Once having passed through the PSTN the caller is presented to the call management system on a B-channel 434 and caller events 436, such as changes in the call connection state, are presented to the system on a D-channel 438, which is shown connected to the Call_Manager through interface ports 440 and 442. D-channel may be shared by more than one call. The ISDN B-channel 434 is connected to one of an array of call objects 444 (as symbolized by the braces 446). Within the array of call objects 446 there is a DTMF detector 448, a voice menu file 450 and a specific call object 444 associated with the call, the call object including a current department table 452. Gates 454, 456, 458 form a multiplexor which receives the voice menu file over path 460 and agent input over path 462 from one of a set of agents 461, where the braces 463 represent the set of agents. The output of the multiplexor on path 460 connects to the caller's B-channel 434 and the state of the Dept field 477 of the table 452 determines whether the voice menu input or the agent input is routed to the caller. If the department field 477 in the table 452 is not null, then the menu file path 460 is coupled to the caller. If the department field is null, then agent voice path 462 is coupled to the caller. Gates 464 and 466 receive the caller input from the B-channel over path 468, which path is also connected to the DTMF detector 448. Gate 464 enables the caller to connect to one agent 461 of the set of agents 463 over path 470 depending on the state of the Agent field in the table 452. Gate 466 enables the caller to connect to voice mail 472 over path 474 depending on the state of the Mail field of the table. If the Agent field is detected as not null over path 476 or if the Mail field is detected as not null over path 478, then one of the respective gates 464 and 466 is enabled. It should be noted that gates 454, 456, 458, 464, and 466 and their associated paths represent the logical connections that the call management system must make and do not represent necessarily any physical paths or devices.

Operation according to the conceptual model is as follows. In the simplest case of “unattended operation,” the Call Center Application starts the Call_Manager executing in the Java Run Time Environment (JRE), invokes the Open_ISDN( ) and Init_ISDN( ) methods of the Call_Manager and then waits while the Call_Manager actively fields incoming calls. When a caller lifts handset 402 and dials the directory number of the Call Center the process begins. The call, after being routed through the PSTN 406, is connected to the hardware adapter over an ISDN line B-channel 434 and D-channel 438, regardless of whether the call originates on an ISDN line or a POTS line. Invoking the Open_ISDN( ) method created several call objects 444 and registered these call objects as “Listeners” with the JavaISDN layer 424. These call objects can listen for any type of call or only one type of call, say voice calls. When a call arrives to the ISDN line connected to the Call center, the JavaISDN layer generates an event 427 which causes a Callback into the Listening method of the Call_Manager. The Listening method examines any status information accompanying the Callback and begins to process the incoming call according to the call management policy in effect. The policy in FIG. 8 is one such policy.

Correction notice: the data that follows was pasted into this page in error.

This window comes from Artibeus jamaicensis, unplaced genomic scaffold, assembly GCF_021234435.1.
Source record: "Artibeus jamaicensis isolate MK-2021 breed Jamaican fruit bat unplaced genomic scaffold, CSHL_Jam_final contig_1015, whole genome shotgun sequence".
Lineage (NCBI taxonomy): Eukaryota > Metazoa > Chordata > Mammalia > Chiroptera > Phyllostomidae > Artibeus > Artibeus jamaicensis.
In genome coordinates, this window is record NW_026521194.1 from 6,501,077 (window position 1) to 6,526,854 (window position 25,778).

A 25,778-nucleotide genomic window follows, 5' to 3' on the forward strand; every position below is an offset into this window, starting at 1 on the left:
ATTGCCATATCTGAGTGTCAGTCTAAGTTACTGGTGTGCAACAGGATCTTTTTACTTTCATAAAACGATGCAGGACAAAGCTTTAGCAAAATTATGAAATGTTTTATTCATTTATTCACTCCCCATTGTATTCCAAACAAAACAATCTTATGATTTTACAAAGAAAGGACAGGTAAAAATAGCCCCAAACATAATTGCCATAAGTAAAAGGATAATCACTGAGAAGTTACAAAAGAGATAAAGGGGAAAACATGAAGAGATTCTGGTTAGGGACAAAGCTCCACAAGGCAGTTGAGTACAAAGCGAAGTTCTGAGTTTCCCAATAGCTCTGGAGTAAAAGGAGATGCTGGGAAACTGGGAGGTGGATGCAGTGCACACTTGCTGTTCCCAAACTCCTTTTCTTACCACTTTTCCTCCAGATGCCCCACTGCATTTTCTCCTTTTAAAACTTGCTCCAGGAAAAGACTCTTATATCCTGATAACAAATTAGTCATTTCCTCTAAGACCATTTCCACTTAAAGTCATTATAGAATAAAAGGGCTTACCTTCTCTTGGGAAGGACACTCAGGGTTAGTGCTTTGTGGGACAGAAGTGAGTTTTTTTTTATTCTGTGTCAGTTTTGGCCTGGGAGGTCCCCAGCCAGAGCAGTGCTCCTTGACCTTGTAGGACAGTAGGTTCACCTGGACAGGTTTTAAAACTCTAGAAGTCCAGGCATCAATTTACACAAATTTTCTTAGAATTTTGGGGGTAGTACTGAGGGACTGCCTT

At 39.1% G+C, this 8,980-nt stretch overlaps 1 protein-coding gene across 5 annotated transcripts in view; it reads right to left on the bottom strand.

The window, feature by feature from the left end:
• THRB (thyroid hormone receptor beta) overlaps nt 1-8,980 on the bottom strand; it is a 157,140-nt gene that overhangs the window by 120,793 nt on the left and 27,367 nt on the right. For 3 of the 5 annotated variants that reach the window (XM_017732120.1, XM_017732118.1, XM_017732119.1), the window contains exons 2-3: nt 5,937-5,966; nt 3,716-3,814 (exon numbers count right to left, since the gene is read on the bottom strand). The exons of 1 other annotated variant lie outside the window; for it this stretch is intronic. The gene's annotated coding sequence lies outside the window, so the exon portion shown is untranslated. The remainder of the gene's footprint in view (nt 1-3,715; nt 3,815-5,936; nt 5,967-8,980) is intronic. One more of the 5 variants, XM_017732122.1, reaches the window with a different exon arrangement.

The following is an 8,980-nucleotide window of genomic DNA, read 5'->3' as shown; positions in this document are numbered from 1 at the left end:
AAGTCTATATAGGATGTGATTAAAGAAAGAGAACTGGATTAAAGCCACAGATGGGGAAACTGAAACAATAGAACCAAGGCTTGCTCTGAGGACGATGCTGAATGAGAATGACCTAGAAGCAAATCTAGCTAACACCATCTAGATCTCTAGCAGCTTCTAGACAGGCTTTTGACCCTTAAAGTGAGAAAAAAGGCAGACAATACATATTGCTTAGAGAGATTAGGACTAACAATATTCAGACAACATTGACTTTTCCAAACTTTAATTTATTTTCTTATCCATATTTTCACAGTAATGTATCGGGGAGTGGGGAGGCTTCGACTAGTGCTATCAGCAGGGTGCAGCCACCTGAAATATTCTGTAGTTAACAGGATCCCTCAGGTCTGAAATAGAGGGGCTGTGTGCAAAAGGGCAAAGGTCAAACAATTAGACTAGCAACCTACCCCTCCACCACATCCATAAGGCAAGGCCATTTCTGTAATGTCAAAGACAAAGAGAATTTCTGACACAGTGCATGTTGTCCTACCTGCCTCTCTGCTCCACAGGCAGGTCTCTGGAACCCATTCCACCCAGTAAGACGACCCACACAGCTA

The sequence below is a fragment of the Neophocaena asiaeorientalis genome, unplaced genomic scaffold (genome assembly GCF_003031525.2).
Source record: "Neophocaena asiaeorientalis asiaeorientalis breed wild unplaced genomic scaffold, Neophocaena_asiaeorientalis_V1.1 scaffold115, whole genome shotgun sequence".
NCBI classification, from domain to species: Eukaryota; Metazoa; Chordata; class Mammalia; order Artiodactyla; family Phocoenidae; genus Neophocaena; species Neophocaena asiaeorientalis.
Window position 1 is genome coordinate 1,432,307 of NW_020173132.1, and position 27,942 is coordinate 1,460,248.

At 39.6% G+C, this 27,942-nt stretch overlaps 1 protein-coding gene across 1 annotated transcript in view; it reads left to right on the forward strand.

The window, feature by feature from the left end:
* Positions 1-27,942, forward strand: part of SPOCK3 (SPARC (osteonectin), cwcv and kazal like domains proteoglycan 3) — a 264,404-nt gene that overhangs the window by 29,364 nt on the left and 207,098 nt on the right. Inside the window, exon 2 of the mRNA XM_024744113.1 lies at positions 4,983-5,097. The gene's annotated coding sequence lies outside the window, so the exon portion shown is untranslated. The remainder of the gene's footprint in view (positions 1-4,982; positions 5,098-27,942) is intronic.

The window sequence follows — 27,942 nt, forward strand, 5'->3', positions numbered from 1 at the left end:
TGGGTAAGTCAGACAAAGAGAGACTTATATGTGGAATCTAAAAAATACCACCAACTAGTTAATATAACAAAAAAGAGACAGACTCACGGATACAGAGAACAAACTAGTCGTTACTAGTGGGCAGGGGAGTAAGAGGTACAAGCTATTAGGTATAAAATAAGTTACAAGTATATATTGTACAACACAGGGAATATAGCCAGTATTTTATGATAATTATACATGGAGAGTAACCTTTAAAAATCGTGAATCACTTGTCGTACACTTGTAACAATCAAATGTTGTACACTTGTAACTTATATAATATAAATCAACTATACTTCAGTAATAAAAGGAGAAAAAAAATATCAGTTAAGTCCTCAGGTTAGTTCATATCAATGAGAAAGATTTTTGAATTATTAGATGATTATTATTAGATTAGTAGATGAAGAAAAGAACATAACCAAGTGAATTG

If the incoming call is accompanied by caller ID information, the Call_Manager may perform a database lookup to determine whether the caller exists in the caller database (not shown). If so, the call can be transferred to a particular department or handled in a way that is particular to the caller.

If the incoming call does not have caller ID information or if the caller ID cannot be found in the caller database or if a call cannot be transferred based on a predicable pattern of previous calls, then the Call_Manager requests that JavaISDN switch the call from the “Listening” mode to the active mode and to accept the call (by issuing a connect command to the ISDN exchange). The Call_Manager will then register an “Observer” for this call, and add this call to an array of calls.

The Call_Manager tests to determine whether the incoming call is a voice call and if so the Call_Manager links the call to the “main” voice menu according to the current policy. This causes an audio file 450 to be played to the caller over path 460, through the B-channel to the caller's headset 402. In anticipation of DTMF events from the caller in response to the playing of the audio file, the DTMF detector 448 is enabled. When the caller presses a key on his telephone touchpad, the DTMF tone is received by the call object on path 468 via the B-channel.

Because gates 464 and 466 are initially disabled, the DTMF tone reaches the DTMF detector 448. The DTMF detector identifies the key pressed and generates a DTMF event 449 to the Call_Manager 428. The DTMF event is also observed by the Call_Manager Observe( ) method.